You know those white reflective canes that visually impaired people
use to get around safely? I have to use it daily or else I get hit by
a vehicle for the sixth time. When we use it, we got to Walk this way,
a cane waltz. Too many folks ask me how I do it: walk the walk and do
what I do or “see” things the way I do with my visual impairment.
Even with my cane I walk into poles and people. Most of them call me
foul names because of how I apologize for walking into them, or they
just try to fight me. I don't mind being called names due to freedom
of speech. The things people have said to me because of my
disabilities? It’s outrageous. I cannot help that I am deaf or blind,
I don't mean to walk into people. My condition is genetic, so for them
to say that to me without really UNDERSTANDING the situation and
saying mean things, it hurts. It made me feel more disabled. I was too
scared to even move in case I walked into another person.
The thing that kills me is when someone has no idea what this special
cane is. Not only is it my eyeballs sliding all over the ground, it is
a universal signal to others that the user is visually impaired. We
use these amazing tools as if it is a part of us.
There are many different types of canes for visually impaired folks
like me. Some come in different lengths and different materials such
as aluminum, steel, carbon fiber, and graphite. In most cases, these
bad boys usually come in reflective white with a red reflective tape
at the bottom of the cane to indicate visual impairment. Deaf-blind
folks like me have two red strips of tape on the canes. The tips of
the canes are offered in different styles designed for different
terrains and surroundings to ensure the right sensitivity and mobility
for the user wherever they roam. These tips can be a plain tip, to a
marshmallow tip, rolling marshmallow tip(hmmm s’mores!) or a ball tip.
Most are collapsible, however telescopic canes are not usually
recommended since they lose grip and collapse.
How do we do it? Walk around with this cane and not trip over
ourselves? Have you ever tried to blindfold yourself or simply close
your eyes, grabbed a cane and try to feel your way around? Try it and
see if you can identify what terrain you’re poking with your
“eyeballs”. On the ground, a lot of it is simple geometry and physics.
Certain materials used to produce these cause different rigidity and
sensitivity. I prefer the graphite, I can tell you whether it’s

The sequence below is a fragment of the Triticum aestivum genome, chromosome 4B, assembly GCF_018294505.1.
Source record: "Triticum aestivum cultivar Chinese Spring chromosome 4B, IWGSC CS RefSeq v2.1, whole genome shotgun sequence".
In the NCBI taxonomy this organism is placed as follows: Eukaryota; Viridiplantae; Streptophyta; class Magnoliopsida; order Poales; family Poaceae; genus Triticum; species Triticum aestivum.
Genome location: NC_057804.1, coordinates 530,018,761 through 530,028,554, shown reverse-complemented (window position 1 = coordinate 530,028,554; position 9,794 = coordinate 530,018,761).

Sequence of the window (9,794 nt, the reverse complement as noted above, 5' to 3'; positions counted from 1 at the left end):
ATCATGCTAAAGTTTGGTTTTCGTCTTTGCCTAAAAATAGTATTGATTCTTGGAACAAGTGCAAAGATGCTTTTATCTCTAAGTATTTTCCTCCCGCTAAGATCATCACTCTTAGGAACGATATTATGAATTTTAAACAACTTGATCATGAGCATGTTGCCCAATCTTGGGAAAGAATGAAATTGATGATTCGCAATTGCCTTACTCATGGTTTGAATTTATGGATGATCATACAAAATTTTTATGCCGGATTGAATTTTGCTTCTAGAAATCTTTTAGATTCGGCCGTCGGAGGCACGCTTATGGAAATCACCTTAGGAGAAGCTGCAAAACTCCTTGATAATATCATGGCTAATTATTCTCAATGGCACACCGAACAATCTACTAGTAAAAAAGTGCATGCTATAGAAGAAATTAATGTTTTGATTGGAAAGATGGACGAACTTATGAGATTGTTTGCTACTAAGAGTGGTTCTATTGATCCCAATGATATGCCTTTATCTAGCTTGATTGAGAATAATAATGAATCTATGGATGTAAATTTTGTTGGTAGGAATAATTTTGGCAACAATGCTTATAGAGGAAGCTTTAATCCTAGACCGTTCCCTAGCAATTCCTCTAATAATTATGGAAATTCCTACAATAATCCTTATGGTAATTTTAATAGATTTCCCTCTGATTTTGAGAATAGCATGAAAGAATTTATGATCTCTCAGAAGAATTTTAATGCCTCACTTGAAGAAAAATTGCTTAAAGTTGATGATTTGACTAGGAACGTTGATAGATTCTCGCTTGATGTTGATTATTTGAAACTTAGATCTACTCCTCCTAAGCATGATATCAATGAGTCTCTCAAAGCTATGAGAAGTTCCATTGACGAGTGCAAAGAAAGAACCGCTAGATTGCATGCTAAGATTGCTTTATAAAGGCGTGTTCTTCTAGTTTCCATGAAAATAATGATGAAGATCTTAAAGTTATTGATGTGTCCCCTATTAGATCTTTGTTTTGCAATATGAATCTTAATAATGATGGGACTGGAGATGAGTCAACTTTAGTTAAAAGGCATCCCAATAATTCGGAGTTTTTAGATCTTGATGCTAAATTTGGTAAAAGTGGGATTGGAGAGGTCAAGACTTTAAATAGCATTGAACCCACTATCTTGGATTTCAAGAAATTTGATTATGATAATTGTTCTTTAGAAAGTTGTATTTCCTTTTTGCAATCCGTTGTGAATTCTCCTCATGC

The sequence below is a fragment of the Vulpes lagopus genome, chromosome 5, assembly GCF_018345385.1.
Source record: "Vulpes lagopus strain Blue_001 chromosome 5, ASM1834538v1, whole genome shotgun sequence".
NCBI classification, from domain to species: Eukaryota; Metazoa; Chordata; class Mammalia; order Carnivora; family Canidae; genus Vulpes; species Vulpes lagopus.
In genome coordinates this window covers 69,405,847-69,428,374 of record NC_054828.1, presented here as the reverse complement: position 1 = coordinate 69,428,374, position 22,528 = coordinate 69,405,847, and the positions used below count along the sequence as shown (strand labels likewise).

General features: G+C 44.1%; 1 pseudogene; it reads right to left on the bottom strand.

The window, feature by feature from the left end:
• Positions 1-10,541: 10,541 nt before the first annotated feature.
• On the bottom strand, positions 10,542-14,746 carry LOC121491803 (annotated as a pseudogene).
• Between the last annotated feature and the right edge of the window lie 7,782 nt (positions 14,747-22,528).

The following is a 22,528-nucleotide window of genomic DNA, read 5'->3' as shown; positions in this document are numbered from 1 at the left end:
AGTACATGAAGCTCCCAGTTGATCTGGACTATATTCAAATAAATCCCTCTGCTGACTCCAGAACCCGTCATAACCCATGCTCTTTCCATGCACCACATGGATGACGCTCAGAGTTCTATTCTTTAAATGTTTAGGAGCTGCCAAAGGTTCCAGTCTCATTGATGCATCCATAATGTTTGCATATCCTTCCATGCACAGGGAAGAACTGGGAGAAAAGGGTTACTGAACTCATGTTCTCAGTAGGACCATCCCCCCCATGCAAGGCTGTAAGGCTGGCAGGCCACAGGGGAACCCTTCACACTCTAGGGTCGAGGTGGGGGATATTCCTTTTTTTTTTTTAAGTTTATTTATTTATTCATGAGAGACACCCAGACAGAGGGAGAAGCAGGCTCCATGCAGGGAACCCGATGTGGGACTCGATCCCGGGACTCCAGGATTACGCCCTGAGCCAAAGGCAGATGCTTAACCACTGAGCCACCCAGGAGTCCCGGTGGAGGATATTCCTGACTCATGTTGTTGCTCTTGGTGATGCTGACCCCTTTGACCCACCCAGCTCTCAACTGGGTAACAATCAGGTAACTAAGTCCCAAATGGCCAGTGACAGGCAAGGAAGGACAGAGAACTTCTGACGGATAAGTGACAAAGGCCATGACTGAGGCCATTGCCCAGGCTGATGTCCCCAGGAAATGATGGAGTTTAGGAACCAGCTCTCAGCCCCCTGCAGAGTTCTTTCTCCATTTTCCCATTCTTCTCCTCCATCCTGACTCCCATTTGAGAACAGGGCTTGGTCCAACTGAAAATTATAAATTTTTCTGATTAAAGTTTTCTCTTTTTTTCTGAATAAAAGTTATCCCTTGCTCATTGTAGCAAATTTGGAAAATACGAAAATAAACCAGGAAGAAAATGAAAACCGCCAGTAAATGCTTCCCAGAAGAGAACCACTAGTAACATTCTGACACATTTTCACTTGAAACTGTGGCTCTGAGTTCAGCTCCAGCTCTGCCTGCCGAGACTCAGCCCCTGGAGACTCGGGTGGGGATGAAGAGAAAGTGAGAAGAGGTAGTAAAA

blacktop or poured concrete, wood floors, laminate, ceramic tiles or
carpet by the feel of the cane.
While walking and swinging the cane around yelling Marco Polo, (I am
too deaf to play) there is a particular way to walk with it. Of course
Aerosmith’s “Walk this Way” always comes to mind! It’s like a cane
Waltz, between your two legs as one steps out, swing the cane to the
side the one leg is in the rear. As you walk stepping forward, slide
the cane to the other leg going to the rear. This helps to prevent
tripping but giving you the range to sweep what is in front of you.
Don’t get me wrong, I still have little vision left, I don’t use one
at home since I know my home. I also have my guide dog whom I cherish
immensely. If I have to face the world solo, he is my partner in crime
out there keeping me safe and orientated. Usually when I go with
someone else, my guide dog gets a lazy day and I grab my can , which I
call my eyeballs. Just don’t step on them when you see us out there
walking the walk, sweeping through, playing Marco Polo.
In all seriousness, have you ever tried to use a cane yourself? To
turn off some senses and enhance others? To adapt? If not, try it.
Expand your horizon. Close your eyes, touch and feel things you can’t
see. There are many aspects and details you may have never noticed.
Perhaps you just might understand us more, which will help you
appreciate what you can do.
We live in a world where people take their abilities for granted. The
ability to hear a bird chirp, an airplane fly by, a child's laughter,
to see the beautiful colors of flowers, shapes, someone's smile, an
animal or even the stars. Because of those who take all this for
granted, I am thankful for my blindness and deafness, the best gift I
could ever ask for. I will never accept a permanent cure, only if I
can turn it on and off to truly cherish the beauty of life. It's the
only way I know I am really ALIVE. Some people say the way I feel is
"stupid" or a genetic defect, if only they could understand and
cherish how lucky they are. Please cherish the things you can do,
hear, see or even know how blessed you truly are to experience the
beauty of life.